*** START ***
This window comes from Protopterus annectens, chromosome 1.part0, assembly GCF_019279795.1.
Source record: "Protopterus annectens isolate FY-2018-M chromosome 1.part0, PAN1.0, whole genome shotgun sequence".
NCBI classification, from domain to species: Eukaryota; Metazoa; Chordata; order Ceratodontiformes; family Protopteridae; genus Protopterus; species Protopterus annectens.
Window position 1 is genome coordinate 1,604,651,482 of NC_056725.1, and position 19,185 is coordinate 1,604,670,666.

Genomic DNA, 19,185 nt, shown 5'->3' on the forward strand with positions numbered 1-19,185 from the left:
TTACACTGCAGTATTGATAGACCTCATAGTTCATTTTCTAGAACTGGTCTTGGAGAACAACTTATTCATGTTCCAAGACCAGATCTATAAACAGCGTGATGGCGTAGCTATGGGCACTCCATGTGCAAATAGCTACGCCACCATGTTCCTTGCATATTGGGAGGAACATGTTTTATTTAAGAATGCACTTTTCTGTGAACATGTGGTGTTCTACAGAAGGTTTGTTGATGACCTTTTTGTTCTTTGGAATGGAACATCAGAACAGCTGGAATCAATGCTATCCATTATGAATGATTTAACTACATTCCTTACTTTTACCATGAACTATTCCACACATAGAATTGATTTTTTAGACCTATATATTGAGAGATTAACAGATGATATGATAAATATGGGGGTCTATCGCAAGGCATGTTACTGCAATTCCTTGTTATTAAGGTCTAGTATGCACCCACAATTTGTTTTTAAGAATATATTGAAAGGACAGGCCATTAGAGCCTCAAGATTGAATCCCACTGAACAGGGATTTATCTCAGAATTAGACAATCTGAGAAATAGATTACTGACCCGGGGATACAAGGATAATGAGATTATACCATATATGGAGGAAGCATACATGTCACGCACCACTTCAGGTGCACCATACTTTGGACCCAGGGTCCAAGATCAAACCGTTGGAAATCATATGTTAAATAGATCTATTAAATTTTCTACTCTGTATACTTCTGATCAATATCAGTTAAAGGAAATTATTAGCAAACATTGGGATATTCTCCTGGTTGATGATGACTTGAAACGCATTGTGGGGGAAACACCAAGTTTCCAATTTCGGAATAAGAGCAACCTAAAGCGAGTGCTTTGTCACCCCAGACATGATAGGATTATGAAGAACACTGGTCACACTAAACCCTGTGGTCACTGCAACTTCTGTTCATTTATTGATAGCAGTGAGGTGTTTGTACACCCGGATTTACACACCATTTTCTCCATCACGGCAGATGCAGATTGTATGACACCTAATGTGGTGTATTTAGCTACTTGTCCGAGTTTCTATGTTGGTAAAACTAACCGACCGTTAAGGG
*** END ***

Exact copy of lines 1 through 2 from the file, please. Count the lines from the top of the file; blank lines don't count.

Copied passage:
This window comes from Protopterus annectens, chromosome 1.part0, assembly GCF_019279795.1.
Source record: "Protopterus annectens isolate FY-2018-M chromosome 1.part0, PAN1.0, whole genome shotgun sequence".